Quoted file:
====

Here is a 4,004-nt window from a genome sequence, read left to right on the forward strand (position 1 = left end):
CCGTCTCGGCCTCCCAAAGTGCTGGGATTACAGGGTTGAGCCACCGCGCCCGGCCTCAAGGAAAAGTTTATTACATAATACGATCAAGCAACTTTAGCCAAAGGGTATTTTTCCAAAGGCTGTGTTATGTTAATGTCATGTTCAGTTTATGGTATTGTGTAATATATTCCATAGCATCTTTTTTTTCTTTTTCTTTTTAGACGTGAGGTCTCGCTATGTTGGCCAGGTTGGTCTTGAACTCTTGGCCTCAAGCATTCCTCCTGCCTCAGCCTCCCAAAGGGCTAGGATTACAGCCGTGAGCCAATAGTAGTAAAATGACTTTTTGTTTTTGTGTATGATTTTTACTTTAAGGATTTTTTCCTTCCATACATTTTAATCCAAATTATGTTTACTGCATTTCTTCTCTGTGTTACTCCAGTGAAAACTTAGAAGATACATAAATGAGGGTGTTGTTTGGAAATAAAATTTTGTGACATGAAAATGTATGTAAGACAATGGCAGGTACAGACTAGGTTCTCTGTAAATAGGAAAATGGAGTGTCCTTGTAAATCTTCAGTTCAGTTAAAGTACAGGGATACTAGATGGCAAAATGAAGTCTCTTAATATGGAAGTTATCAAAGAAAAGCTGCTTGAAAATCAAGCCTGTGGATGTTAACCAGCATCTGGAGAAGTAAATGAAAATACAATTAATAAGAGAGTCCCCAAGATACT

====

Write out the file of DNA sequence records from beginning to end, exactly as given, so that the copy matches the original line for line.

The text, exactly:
Here is a 4,004-nt window from a genome sequence, read left to right on the forward strand (position 1 = left end):
CCGTCTCGGCCTCCCAAAGTGCTGGGATTACAGGGTTGAGCCACCGCGCCCGGCCTCAAGGAAAAGTTTATTACATAATACGATCAAGCAACTTTAGCCAAAGGGTATTTTTCCAAAGGCTGTGTTATGTTAATGTCATGTTCAGTTTATGGTATTGTGTAATATATTCCATAGCATCTTTTTTTTCTTTTTCTTTTTAGACGTGAGGTCTCGCTATGTTGGCCAGGTTGGTCTTGAACTCTTGGCCTCAAGCATTCCTCCTGCCTCAGCCTCCCAAAGGGCTAGGATTACAGCCGTGAGCCAATAGTAGTAAAATGACTTTTTGTTTTTGTGTATGATTTTTACTTTAAGGATTTTTTCCTTCCATACATTTTAATCCAAATTATGTTTACTGCATTTCTTCTCTGTGTTACTCCAGTGAAAACTTAGAAGATACATAAATGAGGGTGTTGTTTGGAAATAAAATTTTGTGACATGAAAATGTATGTAAGACAATGGCAGGTACAGACTAGGTTCTCTGTAAATAGGAAAATGGAGTGTCCTTGTAAATCTTCAGTTCAGTTAAAGTACAGGGATACTAGATGGCAAAATGAAGTCTCTTAATATGGAAGTTATCAAAGAAAAGCTGCTTGAAAATCAAGCCTGTGGATGTTAACCAGCATCTGGAGAAGTAAATGAAAATACAATTAATAAGAGAGTCCCCAAGATACT